As of January 2016, the trust fund had shrunk to $751 million, not counting many tens of millions of dollars in real estate and millions of dollars in outstanding loans. It has lost more than $100 million per year in the intervening four years. The Senate passed modest increases for new employees in 2005, creating two tiers of pension members. But those reforms, which were never enough to fully address the problem, were not implemented until 2011, blunting their impact.

Gov. John deJongh Jr.’s 2008 budget increased employer contributions for newer employees from 14.5 percent to 17.5 percent. With 8 percent employee contributions, that raised most contributions to almost 26 percent of payroll – a significant step, but not enough to reverse the tide.

The severity of the steps necessary to address the problem has increased steadily with each year since the crisis began, until now it is far beyond any normal budgetary action or possible increase in contributions.

In 2011, a Department of the Interior report found contributions needed to be raised to 43 percent of payroll to make the system whole. It pointed to a series of acts of the V.I. Legislature that increased benefits without increasing contributions, as the main cause of insolvency, along with a shrinking ratio of current employees to retirees.

Since then, Govs. deJongh and Kenneth Mapp both made solving the GERS insolvency a priority. Both of Bryan’s immediate predecessors took some actions on pension reform and in both cases the Legislature enacted some, but not all, of the proposals. None of the actions taken have been of a magnitude that would be able to address the problem.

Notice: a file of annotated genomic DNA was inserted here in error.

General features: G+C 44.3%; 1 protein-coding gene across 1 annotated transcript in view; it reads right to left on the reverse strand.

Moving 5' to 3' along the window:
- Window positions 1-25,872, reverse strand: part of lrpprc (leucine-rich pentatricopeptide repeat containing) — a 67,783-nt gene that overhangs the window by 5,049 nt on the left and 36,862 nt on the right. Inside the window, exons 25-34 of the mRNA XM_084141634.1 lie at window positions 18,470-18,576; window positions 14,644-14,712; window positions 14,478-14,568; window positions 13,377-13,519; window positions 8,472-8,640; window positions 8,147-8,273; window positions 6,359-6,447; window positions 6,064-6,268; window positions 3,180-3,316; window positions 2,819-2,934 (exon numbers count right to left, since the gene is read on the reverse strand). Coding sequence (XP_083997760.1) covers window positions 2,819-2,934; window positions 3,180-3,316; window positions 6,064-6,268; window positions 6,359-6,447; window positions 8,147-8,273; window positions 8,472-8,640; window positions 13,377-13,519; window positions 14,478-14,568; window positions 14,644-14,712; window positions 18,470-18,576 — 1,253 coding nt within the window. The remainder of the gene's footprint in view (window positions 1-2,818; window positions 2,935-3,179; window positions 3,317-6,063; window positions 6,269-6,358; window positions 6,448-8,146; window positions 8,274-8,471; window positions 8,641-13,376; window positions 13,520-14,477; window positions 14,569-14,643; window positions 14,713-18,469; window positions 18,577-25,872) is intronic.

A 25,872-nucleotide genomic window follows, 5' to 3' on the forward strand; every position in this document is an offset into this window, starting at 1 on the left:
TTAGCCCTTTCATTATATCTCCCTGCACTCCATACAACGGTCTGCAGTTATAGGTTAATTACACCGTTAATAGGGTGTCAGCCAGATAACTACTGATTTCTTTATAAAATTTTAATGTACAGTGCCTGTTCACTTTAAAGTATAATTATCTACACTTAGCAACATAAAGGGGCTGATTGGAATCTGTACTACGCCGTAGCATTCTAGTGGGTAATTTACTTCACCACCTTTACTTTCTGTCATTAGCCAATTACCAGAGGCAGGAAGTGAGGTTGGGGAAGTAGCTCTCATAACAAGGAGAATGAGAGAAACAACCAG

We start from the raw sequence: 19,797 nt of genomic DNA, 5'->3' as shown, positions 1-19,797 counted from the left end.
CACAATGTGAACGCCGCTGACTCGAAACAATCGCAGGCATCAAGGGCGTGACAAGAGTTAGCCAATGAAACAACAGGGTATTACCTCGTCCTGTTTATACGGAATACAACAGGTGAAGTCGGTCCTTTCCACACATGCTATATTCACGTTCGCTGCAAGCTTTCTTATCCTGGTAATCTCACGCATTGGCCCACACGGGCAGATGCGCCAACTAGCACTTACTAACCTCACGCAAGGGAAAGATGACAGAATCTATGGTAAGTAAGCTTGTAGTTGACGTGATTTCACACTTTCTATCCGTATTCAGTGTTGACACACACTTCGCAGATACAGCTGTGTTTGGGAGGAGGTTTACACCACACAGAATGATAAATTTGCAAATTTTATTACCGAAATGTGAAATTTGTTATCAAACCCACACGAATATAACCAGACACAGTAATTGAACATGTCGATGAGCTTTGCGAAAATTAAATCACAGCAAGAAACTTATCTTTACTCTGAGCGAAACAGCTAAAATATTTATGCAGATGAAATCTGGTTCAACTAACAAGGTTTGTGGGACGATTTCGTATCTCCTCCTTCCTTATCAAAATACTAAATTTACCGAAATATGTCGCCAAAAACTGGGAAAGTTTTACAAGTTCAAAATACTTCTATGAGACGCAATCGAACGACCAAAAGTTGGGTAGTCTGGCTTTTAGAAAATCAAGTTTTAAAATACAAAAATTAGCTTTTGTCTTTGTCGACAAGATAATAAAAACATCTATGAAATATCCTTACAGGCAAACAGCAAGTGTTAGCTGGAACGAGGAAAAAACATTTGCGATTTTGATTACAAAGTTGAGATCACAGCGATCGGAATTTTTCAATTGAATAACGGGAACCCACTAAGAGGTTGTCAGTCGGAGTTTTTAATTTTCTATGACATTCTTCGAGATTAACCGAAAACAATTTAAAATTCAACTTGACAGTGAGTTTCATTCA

In 2011, as part of a broad emergency economic stabilization bill, the Legislature mandated that $7 million of federal alcohol taxes remitted to the territory every year, often called the rum cover-over, be spent on GERS.

In 2013, the Legislature amended that law, to make pension benefits more generous, worsening the problem.

Gov. deJongh created a pension reform task force to recommend solutions in 2011, which led to draft legislation in March 2014. The Senate, then deeply hostile to the outgoing governor, declined to act on it.

In January of 2015, the GERS Board of Trustees increased executive branch employee contributions – for Tier II new hires only – to 20.5 percent, and employee contributions from 8.5 to 9.5 percent, with small additional increases scheduled for 2016 and 2017. That was still far below the 43 percent of payroll that would have been necessary in 2011– and even further below what is necessary now.

In September 2015, the Senate passed legislation largely based on deJongh’s previously rejected 2014 proposal, but only after removing much of its contribution increases. Before senators weakened the reforms, GERS actuaries projected it would have almost no effect on when the system stopped being able to make full pension payments.

Many, including former V.I. Attorney General Claude Walker, have pointed the finger at local business loans given out by GERS as the culprit, in effect blaming the GERS management for poor decision making. That is inaccurate because the amounts involved in those loans are minuscule in comparison to the rate at which the pension’s trust fund is being sold.

The pension plan and the government have taken other steps to try to shore the system up and GERS increased employee contributions this year.

But the collapse still looms.